Psst... We're working on the next generation of Chowhound! View >
HOME > Chowhound > Home Cooking >
May 16, 2005 12:19 PM

Are all vegetable oils created equal?

  • k

I use extra virgin olive oil in all my cooking. (even
frying) In an attempt to broaden my horizons I would love to start baking, I decided to start with a simple quick bread recipe that called for vegetable oil. I was actually tempted to use my olive oil ( I once had a co-worker who made the most moist brownies, I asked for the recipe and she said they were from the box mix, her secret was she used olive oil) but my olive oils are very flavorful and I new it would overpower the bread. So I would have to go buy some vegetable oil, I had no idea what to select once I was at the store so I went with what my mother used. Wesson. The only one that simply said "vegetable oil"

My question is, what kind of oil do you bake with? Is
there a healthier and or tastier alternative to Wesson? Should I have used Canola Oil? I noticed a few organic Canola oils I was tempted to buy but I just wasn't sure.

Thanks for your help,

  1. Click to Upload a photo (10 MB limit)
  1. Most "vegetable oil" labelled as such is either entirely soybean oil or a mixture of soybean and canola oils. I prefer 100% soybean versions; that's what I use in the deep fryer.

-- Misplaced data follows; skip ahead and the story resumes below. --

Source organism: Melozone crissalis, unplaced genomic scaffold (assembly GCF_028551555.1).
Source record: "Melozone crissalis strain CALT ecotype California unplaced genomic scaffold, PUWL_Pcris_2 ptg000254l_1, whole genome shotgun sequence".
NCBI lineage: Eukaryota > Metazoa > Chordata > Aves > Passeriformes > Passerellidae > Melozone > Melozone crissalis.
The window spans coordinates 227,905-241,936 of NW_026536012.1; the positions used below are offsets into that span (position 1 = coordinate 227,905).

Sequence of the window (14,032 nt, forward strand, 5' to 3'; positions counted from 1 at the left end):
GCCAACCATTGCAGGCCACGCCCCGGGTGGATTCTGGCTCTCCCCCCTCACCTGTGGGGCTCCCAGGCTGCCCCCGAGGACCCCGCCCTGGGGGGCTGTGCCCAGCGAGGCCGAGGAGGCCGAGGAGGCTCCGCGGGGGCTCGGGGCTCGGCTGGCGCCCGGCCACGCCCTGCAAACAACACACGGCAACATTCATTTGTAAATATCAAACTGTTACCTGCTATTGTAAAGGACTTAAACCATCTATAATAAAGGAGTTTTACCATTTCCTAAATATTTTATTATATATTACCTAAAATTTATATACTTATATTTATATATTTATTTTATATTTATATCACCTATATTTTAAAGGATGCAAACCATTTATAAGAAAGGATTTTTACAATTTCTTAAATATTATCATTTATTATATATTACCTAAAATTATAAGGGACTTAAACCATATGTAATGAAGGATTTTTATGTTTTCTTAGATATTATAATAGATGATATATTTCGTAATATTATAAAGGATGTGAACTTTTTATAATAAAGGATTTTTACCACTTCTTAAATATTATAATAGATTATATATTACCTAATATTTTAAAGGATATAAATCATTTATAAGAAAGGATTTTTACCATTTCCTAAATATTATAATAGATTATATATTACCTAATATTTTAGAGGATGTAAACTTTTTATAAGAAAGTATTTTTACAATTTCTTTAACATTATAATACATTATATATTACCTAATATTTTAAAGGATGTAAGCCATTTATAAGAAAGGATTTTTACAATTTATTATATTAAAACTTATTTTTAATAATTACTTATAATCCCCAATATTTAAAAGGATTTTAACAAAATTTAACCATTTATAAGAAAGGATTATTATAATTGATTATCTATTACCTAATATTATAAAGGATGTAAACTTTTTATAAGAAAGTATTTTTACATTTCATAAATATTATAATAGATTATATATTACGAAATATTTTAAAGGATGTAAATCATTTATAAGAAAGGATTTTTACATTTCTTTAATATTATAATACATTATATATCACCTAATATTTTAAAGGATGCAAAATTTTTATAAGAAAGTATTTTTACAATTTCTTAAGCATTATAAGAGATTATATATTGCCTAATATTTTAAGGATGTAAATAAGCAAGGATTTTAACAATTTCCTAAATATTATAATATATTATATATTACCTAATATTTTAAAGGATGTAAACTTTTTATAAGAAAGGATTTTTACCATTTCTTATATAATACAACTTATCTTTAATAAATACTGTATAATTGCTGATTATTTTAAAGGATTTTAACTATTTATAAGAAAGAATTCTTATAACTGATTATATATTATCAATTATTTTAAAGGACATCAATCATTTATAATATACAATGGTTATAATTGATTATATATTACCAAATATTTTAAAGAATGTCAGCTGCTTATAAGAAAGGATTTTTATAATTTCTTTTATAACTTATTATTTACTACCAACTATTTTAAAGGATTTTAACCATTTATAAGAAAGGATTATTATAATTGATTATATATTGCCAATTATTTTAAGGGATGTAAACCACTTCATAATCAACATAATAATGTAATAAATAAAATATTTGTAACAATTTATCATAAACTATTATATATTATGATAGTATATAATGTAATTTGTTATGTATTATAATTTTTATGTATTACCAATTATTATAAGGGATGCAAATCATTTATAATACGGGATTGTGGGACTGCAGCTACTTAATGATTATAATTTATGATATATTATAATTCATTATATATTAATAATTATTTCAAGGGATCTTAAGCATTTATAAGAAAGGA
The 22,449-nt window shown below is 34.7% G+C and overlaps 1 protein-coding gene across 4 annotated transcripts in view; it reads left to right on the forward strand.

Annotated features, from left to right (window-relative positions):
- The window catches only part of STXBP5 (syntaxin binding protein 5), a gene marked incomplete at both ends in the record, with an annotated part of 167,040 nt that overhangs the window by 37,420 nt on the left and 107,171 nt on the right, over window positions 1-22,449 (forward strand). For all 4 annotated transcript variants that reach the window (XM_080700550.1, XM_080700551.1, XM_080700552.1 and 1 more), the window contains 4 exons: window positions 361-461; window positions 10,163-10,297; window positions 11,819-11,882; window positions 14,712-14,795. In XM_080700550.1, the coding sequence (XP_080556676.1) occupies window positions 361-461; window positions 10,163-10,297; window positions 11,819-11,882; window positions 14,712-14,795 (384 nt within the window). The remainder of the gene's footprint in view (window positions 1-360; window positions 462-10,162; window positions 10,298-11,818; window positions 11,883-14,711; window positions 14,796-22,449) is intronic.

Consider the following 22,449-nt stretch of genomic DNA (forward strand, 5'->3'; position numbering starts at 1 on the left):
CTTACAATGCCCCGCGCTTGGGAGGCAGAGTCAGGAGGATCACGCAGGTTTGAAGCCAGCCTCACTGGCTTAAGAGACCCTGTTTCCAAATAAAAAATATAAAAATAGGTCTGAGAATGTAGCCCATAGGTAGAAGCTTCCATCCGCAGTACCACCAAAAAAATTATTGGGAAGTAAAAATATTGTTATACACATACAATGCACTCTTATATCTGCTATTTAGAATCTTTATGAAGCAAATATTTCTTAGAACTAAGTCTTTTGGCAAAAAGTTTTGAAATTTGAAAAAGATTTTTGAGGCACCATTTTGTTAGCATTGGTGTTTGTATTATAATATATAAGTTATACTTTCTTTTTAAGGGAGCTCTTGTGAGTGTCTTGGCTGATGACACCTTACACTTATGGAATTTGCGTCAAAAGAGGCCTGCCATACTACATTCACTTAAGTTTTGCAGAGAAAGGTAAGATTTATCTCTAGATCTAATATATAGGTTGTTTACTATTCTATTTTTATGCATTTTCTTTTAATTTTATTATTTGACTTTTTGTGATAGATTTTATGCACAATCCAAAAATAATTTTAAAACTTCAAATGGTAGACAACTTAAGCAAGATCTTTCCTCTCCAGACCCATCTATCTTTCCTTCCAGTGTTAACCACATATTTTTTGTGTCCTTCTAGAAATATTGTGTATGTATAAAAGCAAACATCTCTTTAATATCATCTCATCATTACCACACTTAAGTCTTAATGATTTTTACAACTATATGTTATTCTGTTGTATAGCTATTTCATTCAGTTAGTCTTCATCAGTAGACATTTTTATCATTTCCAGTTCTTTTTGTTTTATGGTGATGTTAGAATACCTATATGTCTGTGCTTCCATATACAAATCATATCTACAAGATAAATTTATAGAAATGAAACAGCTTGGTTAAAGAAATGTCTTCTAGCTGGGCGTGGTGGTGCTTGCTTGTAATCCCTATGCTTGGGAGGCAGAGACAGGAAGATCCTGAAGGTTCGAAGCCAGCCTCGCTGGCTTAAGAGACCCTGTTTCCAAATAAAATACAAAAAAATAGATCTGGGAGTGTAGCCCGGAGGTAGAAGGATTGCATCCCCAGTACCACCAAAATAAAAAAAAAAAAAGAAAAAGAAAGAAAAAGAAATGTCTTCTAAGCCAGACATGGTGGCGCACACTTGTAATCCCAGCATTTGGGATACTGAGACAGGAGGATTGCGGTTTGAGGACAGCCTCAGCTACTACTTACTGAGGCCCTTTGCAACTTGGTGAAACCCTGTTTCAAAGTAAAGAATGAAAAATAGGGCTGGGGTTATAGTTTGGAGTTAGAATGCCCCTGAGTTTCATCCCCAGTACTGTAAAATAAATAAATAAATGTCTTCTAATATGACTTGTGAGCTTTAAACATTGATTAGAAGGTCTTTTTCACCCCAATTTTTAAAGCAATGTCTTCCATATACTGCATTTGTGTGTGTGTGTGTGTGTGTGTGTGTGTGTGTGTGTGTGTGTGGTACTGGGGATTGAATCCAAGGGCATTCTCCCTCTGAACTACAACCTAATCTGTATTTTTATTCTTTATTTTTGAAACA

Safflower oil is very nice. Medium viscosity, neutral flavor. I use it in baking where I want some viscosity but neutral flavor.

    Grapeseed oil is light and neutral, and excellent for high heat cooking. It's what a I use to cook popcorn.

    I don't use Canola (rapeseed) oil, given the mixed messages about how it acts under very high heat.

    Peanut oil and corn oil have very distinctive flavors that I don't like.

    Nut and seed oils are great for salads and drizzling.

    1. Different oils have different nutritional benefits and behave differently when heated. It might be worth your while to invest in a few different kinds and experiment with them. If you like olive oil, you might want to look into "light" olive oils which have a more neutral flavor.

      Personally, I hate Canola oil -- to me it always has a slightly off taste and a weird "sticky" quality. I used it for a while because of its supposed health benefits, but decided the small benefit wasn't worth the sacrifice in deliciousness.

      Now I use various different oils depending on what I'm cooking -- corn oil when I want an "American" flavor profile, olive oil for a "European" flavor profile, and grapeseed oil for more neutral and/or high heat uses.